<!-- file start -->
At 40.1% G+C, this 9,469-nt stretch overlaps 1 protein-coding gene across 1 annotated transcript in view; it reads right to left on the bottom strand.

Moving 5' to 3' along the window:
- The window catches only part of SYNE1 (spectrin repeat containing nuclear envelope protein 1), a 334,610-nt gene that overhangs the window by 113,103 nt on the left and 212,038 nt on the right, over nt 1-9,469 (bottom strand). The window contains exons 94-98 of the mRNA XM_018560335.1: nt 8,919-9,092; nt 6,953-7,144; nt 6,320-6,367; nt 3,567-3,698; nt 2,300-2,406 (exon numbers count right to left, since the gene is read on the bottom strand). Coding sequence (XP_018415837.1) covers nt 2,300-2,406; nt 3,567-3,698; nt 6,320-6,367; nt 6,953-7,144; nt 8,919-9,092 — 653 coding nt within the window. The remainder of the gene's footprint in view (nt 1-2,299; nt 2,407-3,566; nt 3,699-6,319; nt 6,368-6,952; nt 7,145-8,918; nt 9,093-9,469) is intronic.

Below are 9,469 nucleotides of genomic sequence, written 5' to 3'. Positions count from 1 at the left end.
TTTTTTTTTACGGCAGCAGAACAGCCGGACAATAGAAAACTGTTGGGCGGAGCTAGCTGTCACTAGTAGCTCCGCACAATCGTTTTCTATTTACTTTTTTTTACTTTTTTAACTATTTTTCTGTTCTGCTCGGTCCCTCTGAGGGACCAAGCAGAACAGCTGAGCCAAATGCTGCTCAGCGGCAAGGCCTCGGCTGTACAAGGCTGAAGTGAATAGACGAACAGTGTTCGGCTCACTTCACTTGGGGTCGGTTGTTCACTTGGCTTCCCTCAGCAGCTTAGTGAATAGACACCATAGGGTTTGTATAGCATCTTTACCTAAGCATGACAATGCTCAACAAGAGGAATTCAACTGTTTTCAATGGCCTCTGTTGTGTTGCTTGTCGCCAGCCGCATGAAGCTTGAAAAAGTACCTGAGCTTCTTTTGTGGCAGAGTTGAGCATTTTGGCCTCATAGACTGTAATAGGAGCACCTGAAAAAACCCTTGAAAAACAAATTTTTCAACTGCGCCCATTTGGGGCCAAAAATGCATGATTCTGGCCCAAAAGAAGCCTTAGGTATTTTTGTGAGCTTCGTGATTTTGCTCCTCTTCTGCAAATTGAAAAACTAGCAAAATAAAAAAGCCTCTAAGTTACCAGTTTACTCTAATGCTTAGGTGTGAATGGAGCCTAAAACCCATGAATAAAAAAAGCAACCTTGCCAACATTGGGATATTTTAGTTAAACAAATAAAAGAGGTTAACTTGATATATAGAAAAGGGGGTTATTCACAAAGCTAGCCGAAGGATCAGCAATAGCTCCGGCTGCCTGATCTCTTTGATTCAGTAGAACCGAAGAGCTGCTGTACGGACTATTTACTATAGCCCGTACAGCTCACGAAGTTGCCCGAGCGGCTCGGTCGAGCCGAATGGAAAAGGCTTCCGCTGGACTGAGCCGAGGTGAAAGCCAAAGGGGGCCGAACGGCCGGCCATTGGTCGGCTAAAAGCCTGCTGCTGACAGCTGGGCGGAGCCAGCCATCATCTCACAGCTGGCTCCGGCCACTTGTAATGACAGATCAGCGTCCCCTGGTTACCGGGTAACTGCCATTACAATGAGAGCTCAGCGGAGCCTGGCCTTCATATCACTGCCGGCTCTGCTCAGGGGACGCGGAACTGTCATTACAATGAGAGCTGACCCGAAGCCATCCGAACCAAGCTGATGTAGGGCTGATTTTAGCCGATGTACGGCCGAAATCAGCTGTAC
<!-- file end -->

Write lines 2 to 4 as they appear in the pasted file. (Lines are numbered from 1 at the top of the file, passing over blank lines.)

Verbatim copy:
Moving 5' to 3' along the window:
- The window catches only part of SYNE1 (spectrin repeat containing nuclear envelope protein 1), a 334,610-nt gene that overhangs the window by 113,103 nt on the left and 212,038 nt on the right, over nt 1-9,469 (bottom strand). The window contains exons 94-98 of the mRNA XM_018560335.1: nt 8,919-9,092; nt 6,953-7,144; nt 6,320-6,367; nt 3,567-3,698; nt 2,300-2,406 (exon numbers count right to left, since the gene is read on the bottom strand). Coding sequence (XP_018415837.1) covers nt 2,300-2,406; nt 3,567-3,698; nt 6,320-6,367; nt 6,953-7,144; nt 8,919-9,092 — 653 coding nt within the window. The remainder of the gene's footprint in view (nt 1-2,299; nt 2,407-3,566; nt 3,699-6,319; nt 6,368-6,952; nt 7,145-8,918; nt 9,093-9,469) is intronic.

Below are 9,469 nucleotides of genomic sequence, written 5' to 3'. Positions count from 1 at the left end.